Every day there’s an assault on reason in the neighborhood, yours or mine. In Central Asia parents hide disabled children so their non-disabled offspring will be attractive for arranged marriages. Reason seldom prevails over local economics. Thomas Jefferson understood slavery made him rich even as he venerated reason.

Hypocrisy flourishes where economies of suborned dignity are the norm. American conservatives talk of the US constitution using the term “originalism” thereby making no secret of their false virtue where racial equality or human rights are concerned. The American constitution was written by slave owners and their feckless northern apologists. Disdain is never a secret, it’s just tricked out with piety and the kind of candy coated earnestness we saw from Amy Coney Barrett.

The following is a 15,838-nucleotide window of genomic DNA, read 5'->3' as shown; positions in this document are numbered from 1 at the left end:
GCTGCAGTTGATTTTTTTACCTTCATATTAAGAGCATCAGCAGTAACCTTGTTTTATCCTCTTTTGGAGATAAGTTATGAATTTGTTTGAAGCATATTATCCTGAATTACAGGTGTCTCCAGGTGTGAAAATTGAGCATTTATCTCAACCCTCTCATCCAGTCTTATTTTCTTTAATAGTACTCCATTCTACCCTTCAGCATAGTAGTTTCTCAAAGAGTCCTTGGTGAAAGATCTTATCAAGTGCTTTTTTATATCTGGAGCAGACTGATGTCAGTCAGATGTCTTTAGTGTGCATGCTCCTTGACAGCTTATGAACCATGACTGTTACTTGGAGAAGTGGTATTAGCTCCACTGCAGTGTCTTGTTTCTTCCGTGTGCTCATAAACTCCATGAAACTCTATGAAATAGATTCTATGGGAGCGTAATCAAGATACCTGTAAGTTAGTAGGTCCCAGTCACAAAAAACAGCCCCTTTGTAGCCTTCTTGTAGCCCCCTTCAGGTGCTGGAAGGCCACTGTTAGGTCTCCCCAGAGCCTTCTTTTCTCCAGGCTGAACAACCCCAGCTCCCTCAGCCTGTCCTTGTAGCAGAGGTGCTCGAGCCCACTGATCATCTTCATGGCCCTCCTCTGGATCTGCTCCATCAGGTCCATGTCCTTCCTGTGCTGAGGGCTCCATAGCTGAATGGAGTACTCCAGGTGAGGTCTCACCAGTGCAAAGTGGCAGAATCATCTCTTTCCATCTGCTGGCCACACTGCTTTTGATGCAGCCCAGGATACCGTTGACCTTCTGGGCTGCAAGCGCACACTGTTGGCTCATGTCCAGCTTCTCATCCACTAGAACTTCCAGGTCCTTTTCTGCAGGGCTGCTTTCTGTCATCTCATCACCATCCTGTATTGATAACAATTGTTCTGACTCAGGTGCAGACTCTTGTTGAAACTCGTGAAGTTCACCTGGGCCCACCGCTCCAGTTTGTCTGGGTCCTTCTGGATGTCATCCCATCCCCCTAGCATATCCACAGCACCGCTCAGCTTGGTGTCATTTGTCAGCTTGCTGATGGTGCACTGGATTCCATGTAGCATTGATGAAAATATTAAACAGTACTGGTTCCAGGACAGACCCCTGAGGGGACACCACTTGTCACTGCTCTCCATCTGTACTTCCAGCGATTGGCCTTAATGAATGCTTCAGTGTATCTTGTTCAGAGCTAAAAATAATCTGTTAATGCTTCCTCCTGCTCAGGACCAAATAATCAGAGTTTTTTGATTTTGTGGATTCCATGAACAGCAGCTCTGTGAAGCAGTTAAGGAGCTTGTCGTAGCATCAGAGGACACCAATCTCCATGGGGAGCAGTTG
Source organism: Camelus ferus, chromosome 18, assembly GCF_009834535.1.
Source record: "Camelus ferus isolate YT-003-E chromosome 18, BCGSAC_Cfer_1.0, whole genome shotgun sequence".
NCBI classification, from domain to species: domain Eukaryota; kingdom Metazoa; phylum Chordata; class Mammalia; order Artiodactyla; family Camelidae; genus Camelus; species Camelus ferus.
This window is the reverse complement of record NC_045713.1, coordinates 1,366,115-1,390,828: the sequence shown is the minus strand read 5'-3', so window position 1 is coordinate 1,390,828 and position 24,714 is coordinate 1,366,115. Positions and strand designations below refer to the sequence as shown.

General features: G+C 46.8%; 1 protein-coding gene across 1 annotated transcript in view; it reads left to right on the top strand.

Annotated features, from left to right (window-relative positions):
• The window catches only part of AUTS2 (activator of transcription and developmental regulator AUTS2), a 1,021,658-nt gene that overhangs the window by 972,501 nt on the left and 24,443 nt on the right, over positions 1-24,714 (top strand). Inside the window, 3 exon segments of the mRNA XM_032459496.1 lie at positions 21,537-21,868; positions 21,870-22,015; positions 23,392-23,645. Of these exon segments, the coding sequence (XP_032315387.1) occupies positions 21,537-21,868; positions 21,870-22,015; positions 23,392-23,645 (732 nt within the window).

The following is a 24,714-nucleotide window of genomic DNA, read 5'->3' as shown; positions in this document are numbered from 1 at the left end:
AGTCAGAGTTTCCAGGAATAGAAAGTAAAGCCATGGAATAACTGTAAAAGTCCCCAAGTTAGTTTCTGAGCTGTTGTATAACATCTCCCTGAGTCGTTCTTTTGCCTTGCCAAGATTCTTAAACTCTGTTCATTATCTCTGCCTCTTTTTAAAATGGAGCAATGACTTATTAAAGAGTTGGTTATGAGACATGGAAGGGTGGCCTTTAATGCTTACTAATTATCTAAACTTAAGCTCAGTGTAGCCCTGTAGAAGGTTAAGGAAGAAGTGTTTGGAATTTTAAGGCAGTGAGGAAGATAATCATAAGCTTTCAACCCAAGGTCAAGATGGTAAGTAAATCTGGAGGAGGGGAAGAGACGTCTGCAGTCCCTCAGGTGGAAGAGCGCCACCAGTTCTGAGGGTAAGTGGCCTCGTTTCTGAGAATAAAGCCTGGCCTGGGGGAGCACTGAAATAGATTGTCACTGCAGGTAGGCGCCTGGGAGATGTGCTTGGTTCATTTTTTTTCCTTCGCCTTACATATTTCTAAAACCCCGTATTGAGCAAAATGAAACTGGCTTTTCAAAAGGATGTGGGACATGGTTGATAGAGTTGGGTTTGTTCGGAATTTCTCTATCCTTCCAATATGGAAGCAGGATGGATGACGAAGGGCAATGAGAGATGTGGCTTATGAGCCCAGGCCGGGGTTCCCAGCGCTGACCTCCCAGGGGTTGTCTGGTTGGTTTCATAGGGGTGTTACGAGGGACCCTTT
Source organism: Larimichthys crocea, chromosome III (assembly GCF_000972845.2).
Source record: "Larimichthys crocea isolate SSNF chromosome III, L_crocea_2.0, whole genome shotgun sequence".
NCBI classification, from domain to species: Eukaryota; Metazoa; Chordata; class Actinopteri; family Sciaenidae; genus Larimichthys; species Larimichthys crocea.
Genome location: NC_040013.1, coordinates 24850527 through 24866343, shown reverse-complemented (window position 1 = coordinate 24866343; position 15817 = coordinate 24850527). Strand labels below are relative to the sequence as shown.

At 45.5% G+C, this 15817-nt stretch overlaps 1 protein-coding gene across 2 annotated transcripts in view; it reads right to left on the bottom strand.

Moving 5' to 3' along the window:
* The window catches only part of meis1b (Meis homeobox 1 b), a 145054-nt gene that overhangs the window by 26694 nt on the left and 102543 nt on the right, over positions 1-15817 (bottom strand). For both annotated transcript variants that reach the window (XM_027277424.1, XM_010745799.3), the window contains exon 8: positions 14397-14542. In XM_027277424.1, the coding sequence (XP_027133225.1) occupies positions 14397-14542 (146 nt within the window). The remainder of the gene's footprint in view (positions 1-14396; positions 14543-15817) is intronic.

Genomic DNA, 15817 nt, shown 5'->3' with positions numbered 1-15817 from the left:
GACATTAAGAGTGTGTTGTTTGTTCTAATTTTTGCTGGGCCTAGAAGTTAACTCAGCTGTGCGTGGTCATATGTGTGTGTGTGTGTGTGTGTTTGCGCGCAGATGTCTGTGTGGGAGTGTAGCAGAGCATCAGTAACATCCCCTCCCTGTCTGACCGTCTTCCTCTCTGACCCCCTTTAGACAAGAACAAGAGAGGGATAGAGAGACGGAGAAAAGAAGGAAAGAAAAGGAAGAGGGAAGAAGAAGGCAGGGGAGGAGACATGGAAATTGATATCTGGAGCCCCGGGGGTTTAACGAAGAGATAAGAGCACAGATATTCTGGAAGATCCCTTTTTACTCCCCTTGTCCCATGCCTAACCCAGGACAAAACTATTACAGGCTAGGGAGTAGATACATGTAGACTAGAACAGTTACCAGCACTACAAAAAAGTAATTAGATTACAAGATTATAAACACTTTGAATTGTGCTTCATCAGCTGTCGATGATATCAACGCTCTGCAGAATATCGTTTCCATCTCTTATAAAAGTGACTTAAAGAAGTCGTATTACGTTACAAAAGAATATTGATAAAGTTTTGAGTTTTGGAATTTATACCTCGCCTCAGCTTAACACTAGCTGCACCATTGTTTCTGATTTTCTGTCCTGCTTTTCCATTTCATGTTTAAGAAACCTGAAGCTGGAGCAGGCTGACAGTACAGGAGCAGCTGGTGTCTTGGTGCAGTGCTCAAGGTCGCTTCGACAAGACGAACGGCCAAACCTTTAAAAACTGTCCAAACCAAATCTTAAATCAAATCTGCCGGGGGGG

There are plural assaults on reason of course: the arranged slaughter of Kashoggi; children caged; refugee camps; environmental looting from the rainforests of Brazil to Lapland, legislation to jail homosexuals in the Dakotas–the list is nearly inexhaustible not only because economies of scale triumph over dignity but because as the globe dies the resource fights are about theft on steroids.

What sells? Delegetimancy. But only for the powerful. Trump’s rhetorical employment of Mexican rapists, the GOP’s histrionics about socialists–(Biden is coming to destroy your suburb) all are incitements to hate the neighbors.